"Twenty-four hours ago I couldn't imagine I would say this," said Michael Ignatieff on Channel 4. "A light has left the world." And so the professionals learnt from the people. For the second time this year, the country saw beyond our efforts to control the images and their meaning - the first time since electing a Labour government for their own reasons, which may come to seem very different from the campaign commitments. Now the people mourn the Diana they knew.
People don't want saints and icons. They crave public figures who reach out and hear and understand - because they know from their own experience that life is not always fair or easy or happy. A princess could do this? It seems so.
And it seems that she had herself realised what might be possible now. There is no virtue in going home alone, however satisfying to prurient commentators. And there is no vice in looking for companionship, even love. In the last month, she defied our prejudices and was unabashed in the company of a man who had time for her.
Late on Sunday night a friend called: "Beware the spin. They're already saying the Royal Family is united in grief by the sudden death of the often-troubled princess ..." There was no inevitability about her death. She was not a wordless image. She is not a tragic icon, nor a saint. She was a young women on the brink of a confident adult life who had carried our fantasies for long enough. She died in a car that was travelling too fast. It was very modern, and very, very sad.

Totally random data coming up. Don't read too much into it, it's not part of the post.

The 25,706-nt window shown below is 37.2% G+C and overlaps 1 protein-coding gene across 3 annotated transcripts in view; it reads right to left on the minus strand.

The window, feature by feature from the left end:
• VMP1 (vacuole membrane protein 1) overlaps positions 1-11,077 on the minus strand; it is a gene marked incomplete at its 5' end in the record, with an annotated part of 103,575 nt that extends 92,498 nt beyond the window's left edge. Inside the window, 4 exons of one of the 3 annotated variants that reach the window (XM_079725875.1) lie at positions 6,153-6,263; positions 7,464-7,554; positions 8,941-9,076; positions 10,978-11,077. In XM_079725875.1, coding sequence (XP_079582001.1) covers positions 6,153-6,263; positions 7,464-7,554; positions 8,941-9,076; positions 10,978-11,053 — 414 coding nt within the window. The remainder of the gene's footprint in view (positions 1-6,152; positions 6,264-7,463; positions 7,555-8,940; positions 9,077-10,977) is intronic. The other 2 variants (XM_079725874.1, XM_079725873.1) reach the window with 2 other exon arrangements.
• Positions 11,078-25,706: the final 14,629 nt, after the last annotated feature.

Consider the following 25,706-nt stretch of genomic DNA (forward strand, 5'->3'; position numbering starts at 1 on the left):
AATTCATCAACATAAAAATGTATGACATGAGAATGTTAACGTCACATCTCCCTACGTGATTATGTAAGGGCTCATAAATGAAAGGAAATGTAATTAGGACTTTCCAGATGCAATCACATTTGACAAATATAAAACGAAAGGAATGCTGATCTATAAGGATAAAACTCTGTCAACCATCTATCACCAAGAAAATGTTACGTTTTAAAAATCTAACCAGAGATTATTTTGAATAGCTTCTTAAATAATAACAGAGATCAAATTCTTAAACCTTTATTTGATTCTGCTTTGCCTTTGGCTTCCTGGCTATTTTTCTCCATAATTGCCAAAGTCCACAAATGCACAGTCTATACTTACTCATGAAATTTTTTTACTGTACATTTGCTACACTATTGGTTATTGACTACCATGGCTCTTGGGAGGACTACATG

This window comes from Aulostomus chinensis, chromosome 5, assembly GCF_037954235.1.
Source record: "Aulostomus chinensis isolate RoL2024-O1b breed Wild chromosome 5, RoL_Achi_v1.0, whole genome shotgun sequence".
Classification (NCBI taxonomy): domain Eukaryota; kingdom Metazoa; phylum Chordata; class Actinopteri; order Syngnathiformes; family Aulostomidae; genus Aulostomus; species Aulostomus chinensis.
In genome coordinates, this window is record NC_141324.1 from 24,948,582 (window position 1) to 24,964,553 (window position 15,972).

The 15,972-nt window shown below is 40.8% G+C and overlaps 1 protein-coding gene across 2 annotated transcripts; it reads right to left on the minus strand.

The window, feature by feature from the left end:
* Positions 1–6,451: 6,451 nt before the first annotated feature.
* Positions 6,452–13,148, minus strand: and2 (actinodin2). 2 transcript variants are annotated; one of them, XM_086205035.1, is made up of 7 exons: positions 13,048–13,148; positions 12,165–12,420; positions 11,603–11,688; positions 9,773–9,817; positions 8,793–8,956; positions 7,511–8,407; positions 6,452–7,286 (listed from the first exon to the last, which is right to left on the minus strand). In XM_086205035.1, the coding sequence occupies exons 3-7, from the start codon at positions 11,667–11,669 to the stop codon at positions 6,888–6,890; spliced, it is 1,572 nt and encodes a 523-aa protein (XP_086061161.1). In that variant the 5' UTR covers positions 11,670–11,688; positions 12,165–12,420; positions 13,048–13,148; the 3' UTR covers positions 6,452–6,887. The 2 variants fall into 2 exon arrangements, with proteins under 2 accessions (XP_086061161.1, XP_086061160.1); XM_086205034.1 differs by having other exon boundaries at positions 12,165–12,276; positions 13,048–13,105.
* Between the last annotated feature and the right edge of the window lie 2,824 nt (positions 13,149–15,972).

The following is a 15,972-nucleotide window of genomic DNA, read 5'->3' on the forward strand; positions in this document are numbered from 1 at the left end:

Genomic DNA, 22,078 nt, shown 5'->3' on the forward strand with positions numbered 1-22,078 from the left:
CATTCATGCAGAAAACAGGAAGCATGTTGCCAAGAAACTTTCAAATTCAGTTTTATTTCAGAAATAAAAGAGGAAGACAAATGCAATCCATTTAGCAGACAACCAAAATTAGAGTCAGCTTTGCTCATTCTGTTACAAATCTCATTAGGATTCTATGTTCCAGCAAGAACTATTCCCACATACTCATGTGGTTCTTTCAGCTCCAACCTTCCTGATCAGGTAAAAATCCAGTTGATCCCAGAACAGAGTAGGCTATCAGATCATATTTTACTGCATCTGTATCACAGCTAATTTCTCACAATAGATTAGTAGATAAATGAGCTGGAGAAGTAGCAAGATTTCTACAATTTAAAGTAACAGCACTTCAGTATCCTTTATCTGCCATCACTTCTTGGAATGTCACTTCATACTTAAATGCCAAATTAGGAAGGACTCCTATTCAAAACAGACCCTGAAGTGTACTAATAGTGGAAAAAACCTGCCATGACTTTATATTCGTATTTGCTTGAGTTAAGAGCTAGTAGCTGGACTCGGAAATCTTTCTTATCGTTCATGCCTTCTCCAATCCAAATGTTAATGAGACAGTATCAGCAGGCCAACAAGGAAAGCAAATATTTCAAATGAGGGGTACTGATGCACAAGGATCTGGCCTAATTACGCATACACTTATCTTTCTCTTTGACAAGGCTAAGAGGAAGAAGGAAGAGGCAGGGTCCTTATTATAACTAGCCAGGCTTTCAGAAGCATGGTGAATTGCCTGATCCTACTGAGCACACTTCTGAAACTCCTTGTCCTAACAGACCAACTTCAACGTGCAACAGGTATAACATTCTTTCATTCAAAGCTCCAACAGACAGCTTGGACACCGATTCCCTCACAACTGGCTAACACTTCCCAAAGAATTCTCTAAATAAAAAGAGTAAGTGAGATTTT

While she lived she made a difference to many people's lives. In death, she may yet inspire some of us to give as much time to doing as to analysing. And if, by the by, her death teaches us all that the construction and manipulation of the image is not about truth, is never intended to convey truth - that Camelot and fairy tales, and possibly one day princesses, belong inside book-covers - then we go better-armed into the next millennium.
The writer is a televison and radio broadcaster.Reuse content